I had been saving up my coins for a while (they always weigh down my handbag) and decided to cash them in during my work lunch break. Entering one of the big banks in the city at 11.50am, I was told they couldn’t cash coin during lunch time as they were too busy. My laugh echoed, I was the only customer in the bank and 5 tellers were standing there!! After asking if they were serious, and it wasn’t even lunch time yet, the teller clearly couldn’t care and said they were the rules. So I suggested she check “the rules” with her manager, and if they wanted to stick by them, then I would like to close my 3 accounts with them and could they settle all of those accounts now. My coin was cashed and put into my account pretty quick, and during all of that, only 1 other customer walked in!! So glad there are more choices now than just the Big banks!!

Adrian - July 22, 2014 - 10:01 pm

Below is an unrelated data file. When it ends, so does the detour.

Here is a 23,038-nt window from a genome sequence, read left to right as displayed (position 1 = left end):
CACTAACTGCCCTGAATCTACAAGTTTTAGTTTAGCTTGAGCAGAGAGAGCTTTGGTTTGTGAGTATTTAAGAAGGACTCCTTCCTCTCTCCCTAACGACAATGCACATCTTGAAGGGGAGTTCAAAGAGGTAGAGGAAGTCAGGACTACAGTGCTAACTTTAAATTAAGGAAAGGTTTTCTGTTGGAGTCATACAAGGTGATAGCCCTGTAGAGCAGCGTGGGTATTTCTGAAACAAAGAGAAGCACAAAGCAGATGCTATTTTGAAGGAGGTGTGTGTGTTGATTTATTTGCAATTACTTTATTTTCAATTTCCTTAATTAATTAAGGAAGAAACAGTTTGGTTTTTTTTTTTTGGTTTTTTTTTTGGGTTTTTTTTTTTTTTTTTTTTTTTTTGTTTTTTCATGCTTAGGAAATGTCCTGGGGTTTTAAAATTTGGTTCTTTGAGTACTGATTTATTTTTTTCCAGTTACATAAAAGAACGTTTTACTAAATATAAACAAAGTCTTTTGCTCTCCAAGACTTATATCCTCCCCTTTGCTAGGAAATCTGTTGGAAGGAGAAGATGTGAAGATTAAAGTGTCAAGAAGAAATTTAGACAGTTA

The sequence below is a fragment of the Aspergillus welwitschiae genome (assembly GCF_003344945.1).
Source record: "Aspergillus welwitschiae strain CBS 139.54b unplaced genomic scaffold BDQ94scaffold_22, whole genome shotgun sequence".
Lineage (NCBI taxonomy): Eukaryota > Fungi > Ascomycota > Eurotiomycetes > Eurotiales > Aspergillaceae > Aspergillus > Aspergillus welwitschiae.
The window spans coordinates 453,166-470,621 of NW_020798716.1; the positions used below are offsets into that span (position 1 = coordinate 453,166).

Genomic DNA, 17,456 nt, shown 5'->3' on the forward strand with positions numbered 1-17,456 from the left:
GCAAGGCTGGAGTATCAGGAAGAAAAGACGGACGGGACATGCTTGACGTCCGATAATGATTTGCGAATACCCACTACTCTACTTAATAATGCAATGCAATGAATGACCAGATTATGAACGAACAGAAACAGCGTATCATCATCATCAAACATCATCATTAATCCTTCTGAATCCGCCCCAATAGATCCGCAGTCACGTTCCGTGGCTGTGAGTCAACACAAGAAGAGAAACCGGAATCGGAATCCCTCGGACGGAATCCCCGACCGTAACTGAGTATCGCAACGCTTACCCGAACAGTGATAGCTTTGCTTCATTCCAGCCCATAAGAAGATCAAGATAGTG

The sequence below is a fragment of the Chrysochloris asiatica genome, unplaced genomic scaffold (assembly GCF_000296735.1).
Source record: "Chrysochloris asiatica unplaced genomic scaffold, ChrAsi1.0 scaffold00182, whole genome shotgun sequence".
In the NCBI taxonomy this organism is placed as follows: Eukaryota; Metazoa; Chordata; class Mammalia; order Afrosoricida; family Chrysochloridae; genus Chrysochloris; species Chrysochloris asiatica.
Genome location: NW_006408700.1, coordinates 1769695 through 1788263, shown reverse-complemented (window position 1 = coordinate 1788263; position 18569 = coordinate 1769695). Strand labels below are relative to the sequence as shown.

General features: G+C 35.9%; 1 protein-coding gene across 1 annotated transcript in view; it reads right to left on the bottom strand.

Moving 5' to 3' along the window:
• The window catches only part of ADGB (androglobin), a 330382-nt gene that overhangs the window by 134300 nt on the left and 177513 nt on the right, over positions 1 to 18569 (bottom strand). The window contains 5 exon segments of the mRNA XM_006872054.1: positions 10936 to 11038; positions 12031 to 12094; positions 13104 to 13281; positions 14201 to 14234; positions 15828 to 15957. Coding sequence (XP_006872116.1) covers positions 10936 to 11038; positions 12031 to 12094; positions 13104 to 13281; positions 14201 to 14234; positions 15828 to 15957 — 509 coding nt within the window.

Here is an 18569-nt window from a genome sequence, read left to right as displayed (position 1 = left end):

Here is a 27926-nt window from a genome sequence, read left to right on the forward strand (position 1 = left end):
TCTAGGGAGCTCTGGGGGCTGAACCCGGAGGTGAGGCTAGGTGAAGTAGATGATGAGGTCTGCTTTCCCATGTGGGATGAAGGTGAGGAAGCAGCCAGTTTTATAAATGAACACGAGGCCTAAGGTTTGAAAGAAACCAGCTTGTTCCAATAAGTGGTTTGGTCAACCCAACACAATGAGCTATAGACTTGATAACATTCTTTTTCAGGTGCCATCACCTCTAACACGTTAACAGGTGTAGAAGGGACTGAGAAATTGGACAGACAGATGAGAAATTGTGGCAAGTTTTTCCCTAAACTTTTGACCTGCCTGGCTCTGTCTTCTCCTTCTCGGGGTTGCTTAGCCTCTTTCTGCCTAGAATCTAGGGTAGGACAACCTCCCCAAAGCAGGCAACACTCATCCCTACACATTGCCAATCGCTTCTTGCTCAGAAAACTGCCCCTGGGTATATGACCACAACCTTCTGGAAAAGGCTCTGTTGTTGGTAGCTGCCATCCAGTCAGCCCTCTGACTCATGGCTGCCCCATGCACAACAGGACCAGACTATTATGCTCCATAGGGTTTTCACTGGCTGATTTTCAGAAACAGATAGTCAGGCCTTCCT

This true story isn’t about money per-se but it does involved my wallet (which had money in it). I was shopping at Pacific Fair on the Gold Coast with my new, beautiful bride and nature called. My loose pants were fashionable at the time (mid 90′s) and as I lent over to sit on the toilet, unbeknownst to me, my wallet fell into the bowl (strangely not into the water though). I promptly proceeded to pinch a loaf, used half a roll of toilet paper to wipe (you know the waxy thin squares that always seems to smear instead of clean). After pulling my pants up, I realised that my wallet was missing, then when I turned around to flush the carnage away……….I noticed it. My wallet! Sitting there completely calm, peaceful and without a care in the world with a hot steaming turd still sprawled across it, like it was protecting my prized possession to the death. I simply picked up the black leather wallet, wiped off the cow paddy sized bean burrito with a few pieces of corn kennels in it and continued on with my day. When I told my wife what took me so long, she cracked up laughing, until I told her that my wallet was in my back pocket! I still use the same wallet today. This very sadly, is a true story.